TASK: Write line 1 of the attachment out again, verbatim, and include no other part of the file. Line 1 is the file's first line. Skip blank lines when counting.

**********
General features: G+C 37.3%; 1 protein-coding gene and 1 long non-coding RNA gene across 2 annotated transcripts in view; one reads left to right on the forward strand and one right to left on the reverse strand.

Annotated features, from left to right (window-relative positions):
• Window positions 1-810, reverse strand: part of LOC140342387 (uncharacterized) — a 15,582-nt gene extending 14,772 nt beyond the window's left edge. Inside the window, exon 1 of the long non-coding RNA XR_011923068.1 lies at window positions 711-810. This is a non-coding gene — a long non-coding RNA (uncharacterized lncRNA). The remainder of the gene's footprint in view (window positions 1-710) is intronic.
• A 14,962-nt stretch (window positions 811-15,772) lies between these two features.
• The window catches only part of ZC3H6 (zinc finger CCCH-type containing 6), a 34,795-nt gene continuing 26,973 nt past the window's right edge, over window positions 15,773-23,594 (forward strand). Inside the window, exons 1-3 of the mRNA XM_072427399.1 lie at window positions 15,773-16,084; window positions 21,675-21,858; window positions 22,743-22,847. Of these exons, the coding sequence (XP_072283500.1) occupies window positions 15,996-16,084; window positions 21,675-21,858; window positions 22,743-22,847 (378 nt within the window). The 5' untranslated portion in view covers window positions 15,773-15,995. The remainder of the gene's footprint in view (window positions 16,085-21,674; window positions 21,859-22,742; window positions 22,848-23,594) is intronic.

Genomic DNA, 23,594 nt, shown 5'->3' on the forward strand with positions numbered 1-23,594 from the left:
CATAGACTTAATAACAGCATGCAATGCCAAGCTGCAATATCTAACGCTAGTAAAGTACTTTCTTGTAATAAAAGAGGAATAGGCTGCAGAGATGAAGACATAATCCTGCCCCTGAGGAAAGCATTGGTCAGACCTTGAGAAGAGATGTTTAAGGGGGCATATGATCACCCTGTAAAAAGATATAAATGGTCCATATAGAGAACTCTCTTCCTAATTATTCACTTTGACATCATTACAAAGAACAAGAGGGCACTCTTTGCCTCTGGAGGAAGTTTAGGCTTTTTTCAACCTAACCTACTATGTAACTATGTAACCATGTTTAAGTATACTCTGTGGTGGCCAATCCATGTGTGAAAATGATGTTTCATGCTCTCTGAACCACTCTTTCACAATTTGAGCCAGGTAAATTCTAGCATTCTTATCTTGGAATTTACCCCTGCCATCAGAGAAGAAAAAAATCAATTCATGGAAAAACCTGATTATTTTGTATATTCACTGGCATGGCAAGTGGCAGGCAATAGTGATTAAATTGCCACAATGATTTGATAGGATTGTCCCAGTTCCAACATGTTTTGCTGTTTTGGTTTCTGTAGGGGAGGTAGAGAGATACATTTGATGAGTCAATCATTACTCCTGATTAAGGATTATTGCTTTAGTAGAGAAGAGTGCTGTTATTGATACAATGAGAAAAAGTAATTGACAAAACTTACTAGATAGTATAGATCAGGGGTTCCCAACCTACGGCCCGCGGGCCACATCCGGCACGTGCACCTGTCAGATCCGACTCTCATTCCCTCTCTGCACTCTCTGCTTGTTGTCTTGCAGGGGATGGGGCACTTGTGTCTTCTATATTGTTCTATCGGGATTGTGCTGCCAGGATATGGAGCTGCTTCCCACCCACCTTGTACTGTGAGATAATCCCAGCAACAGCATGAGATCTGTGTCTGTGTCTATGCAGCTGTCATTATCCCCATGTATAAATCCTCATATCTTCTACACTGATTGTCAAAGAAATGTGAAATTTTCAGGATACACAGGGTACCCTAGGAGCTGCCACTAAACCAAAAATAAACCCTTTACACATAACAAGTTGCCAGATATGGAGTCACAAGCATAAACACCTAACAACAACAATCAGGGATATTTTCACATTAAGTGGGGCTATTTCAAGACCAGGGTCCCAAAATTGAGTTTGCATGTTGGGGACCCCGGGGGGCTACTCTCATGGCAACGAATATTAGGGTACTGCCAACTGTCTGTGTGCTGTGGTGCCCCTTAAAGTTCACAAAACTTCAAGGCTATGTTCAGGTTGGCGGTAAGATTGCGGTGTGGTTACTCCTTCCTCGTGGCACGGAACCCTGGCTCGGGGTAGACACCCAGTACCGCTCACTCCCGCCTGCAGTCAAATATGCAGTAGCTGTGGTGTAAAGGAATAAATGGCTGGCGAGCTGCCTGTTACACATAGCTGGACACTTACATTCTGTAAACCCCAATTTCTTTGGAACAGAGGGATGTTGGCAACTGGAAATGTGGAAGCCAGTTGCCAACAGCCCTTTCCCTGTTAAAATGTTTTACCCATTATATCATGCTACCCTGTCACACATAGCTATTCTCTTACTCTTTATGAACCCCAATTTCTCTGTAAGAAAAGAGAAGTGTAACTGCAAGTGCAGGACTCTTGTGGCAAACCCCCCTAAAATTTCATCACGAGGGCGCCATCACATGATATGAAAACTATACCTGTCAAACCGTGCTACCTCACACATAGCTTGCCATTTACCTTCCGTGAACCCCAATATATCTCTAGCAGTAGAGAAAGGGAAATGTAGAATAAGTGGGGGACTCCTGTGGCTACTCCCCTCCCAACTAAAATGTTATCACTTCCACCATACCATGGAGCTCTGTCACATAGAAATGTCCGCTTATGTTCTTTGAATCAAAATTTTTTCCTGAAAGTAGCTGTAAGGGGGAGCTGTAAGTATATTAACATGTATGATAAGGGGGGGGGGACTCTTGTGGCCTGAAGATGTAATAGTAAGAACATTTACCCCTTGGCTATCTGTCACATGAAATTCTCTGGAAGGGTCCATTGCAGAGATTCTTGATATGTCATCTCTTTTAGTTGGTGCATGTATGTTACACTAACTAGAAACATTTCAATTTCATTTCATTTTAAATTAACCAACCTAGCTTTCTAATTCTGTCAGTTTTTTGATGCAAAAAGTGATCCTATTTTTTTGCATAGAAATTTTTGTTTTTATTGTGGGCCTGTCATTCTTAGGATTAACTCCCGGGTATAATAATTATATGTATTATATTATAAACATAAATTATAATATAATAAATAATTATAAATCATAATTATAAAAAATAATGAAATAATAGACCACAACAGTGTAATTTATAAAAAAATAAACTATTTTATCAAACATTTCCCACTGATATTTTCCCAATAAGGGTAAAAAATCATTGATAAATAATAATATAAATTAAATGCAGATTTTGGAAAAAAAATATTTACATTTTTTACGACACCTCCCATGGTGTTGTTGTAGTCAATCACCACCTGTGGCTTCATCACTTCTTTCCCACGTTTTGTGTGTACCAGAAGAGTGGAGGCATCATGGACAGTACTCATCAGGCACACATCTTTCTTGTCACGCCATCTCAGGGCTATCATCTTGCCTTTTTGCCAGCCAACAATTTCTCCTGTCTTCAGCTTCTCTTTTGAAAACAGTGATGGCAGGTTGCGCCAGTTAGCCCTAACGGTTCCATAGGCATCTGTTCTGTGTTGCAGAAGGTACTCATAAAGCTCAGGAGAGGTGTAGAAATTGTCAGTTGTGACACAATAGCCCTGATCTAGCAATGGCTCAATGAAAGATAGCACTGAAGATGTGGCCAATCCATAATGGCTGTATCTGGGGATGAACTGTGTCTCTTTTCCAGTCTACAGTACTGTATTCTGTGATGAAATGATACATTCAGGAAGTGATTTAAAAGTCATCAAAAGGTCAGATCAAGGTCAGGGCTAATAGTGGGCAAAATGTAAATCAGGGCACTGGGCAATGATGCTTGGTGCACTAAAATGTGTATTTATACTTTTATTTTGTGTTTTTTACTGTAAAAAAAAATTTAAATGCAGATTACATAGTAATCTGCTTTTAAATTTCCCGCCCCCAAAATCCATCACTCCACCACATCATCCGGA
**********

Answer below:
General features: G+C 37.3%; 1 protein-coding gene and 1 long non-coding RNA gene across 2 annotated transcripts in view; one reads left to right on the forward strand and one right to left on the reverse strand.